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Columbinus
by Rob Kendt

©2006 Carol Rosegg
A scene from Columbinus
The rubber soles squeaking on the gym floor, the chalk dust, the pent-up, displaced hormoneswith a few simple gestures, Columbinus conjures a collective memory of high school that feels eerily, almost skin-crawlingly immediate. Even the restless, bubbling energy of the shows youthful eight-member cast suggests a pep rally, albeit one with a less exuberant subject than team spirit.

As if this shared time travel werent hair-raising enough, this production by the United States Theatre Project, now at the New York Theatre Workshop, inexorably grows more specific. The shows Anyschool, USA becomes the site of the 20th centurys last homegrown horror story, the Columbine High School massacre of April 20, 1999. Though the script by Stephen Karam and P.J. Paparelli unerringly, almost slavishly follows the multivoiced docu-theater outline of such antecedents as The Laramie Project or Twilight: Los Angeles, 1992, Paparellis direction has a free-ranging, even frenetic power that feels authentically and painfully young. Even the shows less inspired momentsa random sampling of unrevealing postmortem commentary from residents of Littleton, Colorado, for instancebetray a touching, irresistible eagerness to get to the bottom of the mystery of why two seemingly average teenage boys would plot their own personal "judgment day." Crucially, Columbinus also has the adult integrity to let this question hang in the smoky aftermath.

The shows creators seem to have calculated that the inevitable climaxa chilling recreation of the infamous school library bloodbath that is mostly narrated rather than explicitly stagedwould be so harrowing and somber that the rest of the play, particularly the opening, should be pitched at perky peaks of adolescent fever. And so we get quick-cut, full-cast scenes that swarm through hallways, classrooms, cafeteria; we witness curt, tetchy dialogues with disembodied offstage voices of guidance counselors and teachers; were privy to furious instant-messaging exchanges between Dylan (Will Rogers) and Eric (Karl Miller).

The show is also admirably unafraid of sweeping, iconic generalizations, dubious as they may be. One wordless early sequence, scored to the same aching rendition of "Mad World" that figured prominently in Donnie Darko, has the cast choosing, almost arbitrarily, talismans from suspended traysa makeup case, dark-rimmed spectacles, a pack of cigarettes, a silver crucifix, a jocks capthat will define their roles in the high school hierarchy. The self-styled outcasts Dylan and Eric pointedly dont partake in this unnatural selection. The first-act break revisits this identity parade at a more advanced, less innocent stage, as the cast sings along with the chorus of "Bittersweet Symphony": "Im a million different people from one day to the next." If only.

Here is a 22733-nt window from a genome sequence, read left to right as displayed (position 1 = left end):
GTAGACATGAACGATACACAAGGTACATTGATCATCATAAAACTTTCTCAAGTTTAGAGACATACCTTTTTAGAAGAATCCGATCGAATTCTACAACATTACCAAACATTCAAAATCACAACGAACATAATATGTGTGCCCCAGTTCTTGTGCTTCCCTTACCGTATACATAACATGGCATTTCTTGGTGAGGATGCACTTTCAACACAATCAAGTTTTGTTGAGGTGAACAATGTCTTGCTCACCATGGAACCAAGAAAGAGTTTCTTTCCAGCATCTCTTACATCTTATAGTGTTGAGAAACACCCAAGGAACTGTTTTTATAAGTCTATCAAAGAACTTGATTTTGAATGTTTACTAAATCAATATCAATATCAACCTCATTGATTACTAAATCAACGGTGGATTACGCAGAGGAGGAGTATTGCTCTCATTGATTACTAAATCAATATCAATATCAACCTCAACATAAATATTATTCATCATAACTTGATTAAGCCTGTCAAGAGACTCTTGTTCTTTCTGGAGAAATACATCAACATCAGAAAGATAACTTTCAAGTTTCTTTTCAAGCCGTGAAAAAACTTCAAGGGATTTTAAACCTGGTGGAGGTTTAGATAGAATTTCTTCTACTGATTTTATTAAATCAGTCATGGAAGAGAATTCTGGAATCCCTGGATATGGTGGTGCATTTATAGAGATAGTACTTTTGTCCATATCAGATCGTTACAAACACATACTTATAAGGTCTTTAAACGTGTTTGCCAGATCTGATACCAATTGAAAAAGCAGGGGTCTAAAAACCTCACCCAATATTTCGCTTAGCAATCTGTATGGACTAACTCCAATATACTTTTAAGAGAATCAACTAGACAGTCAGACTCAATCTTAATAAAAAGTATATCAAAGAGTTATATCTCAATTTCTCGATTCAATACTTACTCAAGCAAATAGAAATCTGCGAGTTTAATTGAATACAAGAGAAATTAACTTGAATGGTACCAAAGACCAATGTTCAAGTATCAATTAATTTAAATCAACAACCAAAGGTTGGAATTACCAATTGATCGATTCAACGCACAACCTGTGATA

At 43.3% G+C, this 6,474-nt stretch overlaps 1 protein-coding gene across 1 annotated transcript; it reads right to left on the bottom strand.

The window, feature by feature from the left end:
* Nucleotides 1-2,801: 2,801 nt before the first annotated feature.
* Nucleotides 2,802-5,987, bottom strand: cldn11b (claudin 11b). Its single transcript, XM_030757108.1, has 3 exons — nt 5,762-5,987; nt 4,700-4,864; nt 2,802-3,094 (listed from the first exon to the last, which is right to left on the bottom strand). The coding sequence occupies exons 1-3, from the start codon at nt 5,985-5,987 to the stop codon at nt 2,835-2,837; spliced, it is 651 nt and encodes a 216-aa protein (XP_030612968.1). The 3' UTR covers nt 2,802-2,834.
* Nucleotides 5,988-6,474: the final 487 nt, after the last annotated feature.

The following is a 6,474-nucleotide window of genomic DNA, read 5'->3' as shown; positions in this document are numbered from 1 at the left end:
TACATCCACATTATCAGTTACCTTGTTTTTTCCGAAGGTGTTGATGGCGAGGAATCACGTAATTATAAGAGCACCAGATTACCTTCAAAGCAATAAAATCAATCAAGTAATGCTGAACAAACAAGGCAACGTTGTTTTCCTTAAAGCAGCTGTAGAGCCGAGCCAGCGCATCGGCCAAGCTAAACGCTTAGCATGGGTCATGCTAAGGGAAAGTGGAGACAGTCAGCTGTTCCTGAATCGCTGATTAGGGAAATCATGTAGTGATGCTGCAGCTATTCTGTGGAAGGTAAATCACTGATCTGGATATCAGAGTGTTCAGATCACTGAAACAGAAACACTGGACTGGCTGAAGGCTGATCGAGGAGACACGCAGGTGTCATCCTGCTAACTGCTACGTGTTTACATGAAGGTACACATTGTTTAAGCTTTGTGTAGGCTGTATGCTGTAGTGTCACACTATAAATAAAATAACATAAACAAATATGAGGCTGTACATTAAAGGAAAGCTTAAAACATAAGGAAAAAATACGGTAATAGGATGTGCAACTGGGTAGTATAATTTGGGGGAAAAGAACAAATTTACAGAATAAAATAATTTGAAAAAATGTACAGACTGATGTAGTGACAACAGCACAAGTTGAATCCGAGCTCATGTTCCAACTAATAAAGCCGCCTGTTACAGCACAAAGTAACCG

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The characters that emerge in black trench coats as Dylan and Eric dont make for easy viewingnot only because theyre a hairs breadth away from the excitable, angry teens weve known or once were, but because the actors positively savor their sociopathic excesses.
©2006 Carol Rosegg
Anna Camp, James Flanagan,
& Joaquin Perez-Campbell
in Columbinus
Rogers, a likeable beanpole who bears an uncanny resemblance to the real-life Dylan Klebold, comes off as an easily impressionable sad sack spurred on by his partners uncontainable rage. As Eric Harris, the short-fused military brat who was the massacres main plotter, the haunting Miller has spiky blond hair and a ravaged look thats closer to heroin chic than cold-blooded jarhead fury.

Amid the plotting and execution of the massacre, the show subtly strikes its most disturbing notes. These media-savvy teens obsessively documented their plans and their ever-growing arsenal, even speculating that one day "the world will be studying these videos" for clues, and, more, that directors will vie for the rights to film their story. Its a chastening moment for even the most scrupulous documentarians when their subjects turn and essentially thank them for the memories. Karam and Paparelli stare down this challenge without flinching, memorializing both the massacres makers and its victims without blurring the lines between them.

For all its youthful questioning and empathy, this is the most grown-up thing about Columbinus: It holds up a mirror to evil and reflects not only the pathologies we can all too readily recognize in ourselves and in our violence-fixated culture, but also the inexplicable terrors that haunt our darkest nightmares. Thats a bigger and deeper inquiry than a mere high school social study.

Columbinus
By the United States Theatre Project
Written by Stephen Karam and P.J. Paparelli
Directed by P.J. Paparelli
New York Theatre Workshop

 
Print This Story / Send the Story to a Friend / 5/22/2006 4:00:00 PM

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